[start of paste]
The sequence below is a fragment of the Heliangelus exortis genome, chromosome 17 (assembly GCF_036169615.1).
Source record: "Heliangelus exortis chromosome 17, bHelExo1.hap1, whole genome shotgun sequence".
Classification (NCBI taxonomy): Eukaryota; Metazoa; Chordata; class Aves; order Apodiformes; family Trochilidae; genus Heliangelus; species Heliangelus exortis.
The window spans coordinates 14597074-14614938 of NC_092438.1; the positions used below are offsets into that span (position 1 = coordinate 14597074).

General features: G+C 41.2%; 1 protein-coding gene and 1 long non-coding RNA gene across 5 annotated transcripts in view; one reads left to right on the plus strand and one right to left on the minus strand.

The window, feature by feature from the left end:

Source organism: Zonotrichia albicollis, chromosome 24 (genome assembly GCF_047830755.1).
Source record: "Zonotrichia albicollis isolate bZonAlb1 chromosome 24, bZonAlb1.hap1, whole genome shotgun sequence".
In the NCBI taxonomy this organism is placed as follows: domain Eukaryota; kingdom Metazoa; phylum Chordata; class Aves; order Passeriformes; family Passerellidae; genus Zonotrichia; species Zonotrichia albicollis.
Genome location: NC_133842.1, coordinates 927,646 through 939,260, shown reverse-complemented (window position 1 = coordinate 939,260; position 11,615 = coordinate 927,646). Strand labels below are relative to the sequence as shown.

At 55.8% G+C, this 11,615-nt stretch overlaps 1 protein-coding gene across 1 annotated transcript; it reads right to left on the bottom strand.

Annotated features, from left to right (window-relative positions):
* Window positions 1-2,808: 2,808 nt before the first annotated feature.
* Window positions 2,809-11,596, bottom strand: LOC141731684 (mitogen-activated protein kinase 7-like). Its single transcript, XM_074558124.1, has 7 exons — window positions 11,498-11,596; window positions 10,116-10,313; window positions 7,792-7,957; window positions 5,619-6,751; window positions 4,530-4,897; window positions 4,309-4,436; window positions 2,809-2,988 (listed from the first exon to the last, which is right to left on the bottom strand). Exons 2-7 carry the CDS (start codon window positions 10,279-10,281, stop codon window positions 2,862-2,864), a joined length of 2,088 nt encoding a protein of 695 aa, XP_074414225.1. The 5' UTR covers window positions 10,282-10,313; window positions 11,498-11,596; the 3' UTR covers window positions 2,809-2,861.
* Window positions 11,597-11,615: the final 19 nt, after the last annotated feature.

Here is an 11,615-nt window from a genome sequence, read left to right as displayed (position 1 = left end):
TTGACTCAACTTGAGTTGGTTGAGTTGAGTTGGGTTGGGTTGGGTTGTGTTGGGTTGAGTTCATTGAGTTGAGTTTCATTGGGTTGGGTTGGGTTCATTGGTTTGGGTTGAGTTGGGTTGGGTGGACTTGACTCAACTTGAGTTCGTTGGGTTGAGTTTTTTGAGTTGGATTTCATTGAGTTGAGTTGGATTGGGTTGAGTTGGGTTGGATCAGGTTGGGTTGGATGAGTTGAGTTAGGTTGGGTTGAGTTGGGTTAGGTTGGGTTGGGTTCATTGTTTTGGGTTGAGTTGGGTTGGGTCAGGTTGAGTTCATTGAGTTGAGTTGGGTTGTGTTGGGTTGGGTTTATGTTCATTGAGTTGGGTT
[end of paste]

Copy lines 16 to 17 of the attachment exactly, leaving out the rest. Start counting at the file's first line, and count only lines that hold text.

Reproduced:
Here is an 11,615-nt window from a genome sequence, read left to right as displayed (position 1 = left end):
TTGACTCAACTTGAGTTGGTTGAGTTGAGTTGGGTTGGGTTGGGTTGTGTTGGGTTGAGTTCATTGAGTTGAGTTTCATTGGGTTGGGTTGGGTTCATTGGTTTGGGTTGAGTTGGGTTGGGTGGACTTGACTCAACTTGAGTTCGTTGGGTTGAGTTTTTTGAGTTGGATTTCATTGAGTTGAGTTGGATTGGGTTGAGTTGGGTTGGATCAGGTTGGGTTGGATGAGTTGAGTTAGGTTGGGTTGAGTTGGGTTAGGTTGGGTTGGGTTCATTGTTTTGGGTTGAGTTGGGTTGGGTCAGGTTGAGTTCATTGAGTTGAGTTGGGTTGTGTTGGGTTGGGTTTATGTTCATTGAGTTGGGTT